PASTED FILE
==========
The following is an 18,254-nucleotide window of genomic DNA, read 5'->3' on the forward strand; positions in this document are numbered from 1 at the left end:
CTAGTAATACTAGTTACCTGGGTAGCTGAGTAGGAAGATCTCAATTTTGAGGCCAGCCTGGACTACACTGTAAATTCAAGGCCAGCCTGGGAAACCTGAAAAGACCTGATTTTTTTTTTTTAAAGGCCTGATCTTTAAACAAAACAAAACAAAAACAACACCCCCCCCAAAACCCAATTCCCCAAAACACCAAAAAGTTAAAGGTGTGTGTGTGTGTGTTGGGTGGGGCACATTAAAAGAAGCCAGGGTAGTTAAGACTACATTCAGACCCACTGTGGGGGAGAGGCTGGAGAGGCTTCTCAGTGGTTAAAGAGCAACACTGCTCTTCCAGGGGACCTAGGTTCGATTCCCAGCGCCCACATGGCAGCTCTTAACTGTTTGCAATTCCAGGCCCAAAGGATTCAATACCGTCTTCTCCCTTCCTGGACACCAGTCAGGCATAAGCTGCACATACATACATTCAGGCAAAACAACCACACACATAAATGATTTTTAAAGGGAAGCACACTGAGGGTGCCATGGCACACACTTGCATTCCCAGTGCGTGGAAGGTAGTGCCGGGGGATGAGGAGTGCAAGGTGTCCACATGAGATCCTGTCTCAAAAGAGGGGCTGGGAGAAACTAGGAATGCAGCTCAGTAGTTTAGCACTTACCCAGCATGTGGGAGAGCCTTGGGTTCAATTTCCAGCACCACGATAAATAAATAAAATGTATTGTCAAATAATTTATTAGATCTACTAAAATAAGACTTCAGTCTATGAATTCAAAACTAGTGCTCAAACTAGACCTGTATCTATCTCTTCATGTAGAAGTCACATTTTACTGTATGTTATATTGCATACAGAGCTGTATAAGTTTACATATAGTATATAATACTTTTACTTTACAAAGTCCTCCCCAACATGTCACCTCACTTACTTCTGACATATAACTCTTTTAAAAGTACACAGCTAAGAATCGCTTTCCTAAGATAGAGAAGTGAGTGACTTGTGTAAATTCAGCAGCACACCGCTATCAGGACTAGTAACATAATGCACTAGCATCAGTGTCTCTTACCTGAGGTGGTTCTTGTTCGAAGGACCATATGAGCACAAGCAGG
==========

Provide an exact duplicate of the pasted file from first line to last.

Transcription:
The following is an 18,254-nucleotide window of genomic DNA, read 5'->3' on the forward strand; positions in this document are numbered from 1 at the left end:
CTAGTAATACTAGTTACCTGGGTAGCTGAGTAGGAAGATCTCAATTTTGAGGCCAGCCTGGACTACACTGTAAATTCAAGGCCAGCCTGGGAAACCTGAAAAGACCTGATTTTTTTTTTTTAAAGGCCTGATCTTTAAACAAAACAAAACAAAAACAACACCCCCCCCAAAACCCAATTCCCCAAAACACCAAAAAGTTAAAGGTGTGTGTGTGTGTGTTGGGTGGGGCACATTAAAAGAAGCCAGGGTAGTTAAGACTACATTCAGACCCACTGTGGGGGAGAGGCTGGAGAGGCTTCTCAGTGGTTAAAGAGCAACACTGCTCTTCCAGGGGACCTAGGTTCGATTCCCAGCGCCCACATGGCAGCTCTTAACTGTTTGCAATTCCAGGCCCAAAGGATTCAATACCGTCTTCTCCCTTCCTGGACACCAGTCAGGCATAAGCTGCACATACATACATTCAGGCAAAACAACCACACACATAAATGATTTTTAAAGGGAAGCACACTGAGGGTGCCATGGCACACACTTGCATTCCCAGTGCGTGGAAGGTAGTGCCGGGGGATGAGGAGTGCAAGGTGTCCACATGAGATCCTGTCTCAAAAGAGGGGCTGGGAGAAACTAGGAATGCAGCTCAGTAGTTTAGCACTTACCCAGCATGTGGGAGAGCCTTGGGTTCAATTTCCAGCACCACGATAAATAAATAAAATGTATTGTCAAATAATTTATTAGATCTACTAAAATAAGACTTCAGTCTATGAATTCAAAACTAGTGCTCAAACTAGACCTGTATCTATCTCTTCATGTAGAAGTCACATTTTACTGTATGTTATATTGCATACAGAGCTGTATAAGTTTACATATAGTATATAATACTTTTACTTTACAAAGTCCTCCCCAACATGTCACCTCACTTACTTCTGACATATAACTCTTTTAAAAGTACACAGCTAAGAATCGCTTTCCTAAGATAGAGAAGTGAGTGACTTGTGTAAATTCAGCAGCACACCGCTATCAGGACTAGTAACATAATGCACTAGCATCAGTGTCTCTTACCTGAGGTGGTTCTTGTTCGAAGGACCATATGAGCACAAGCAGG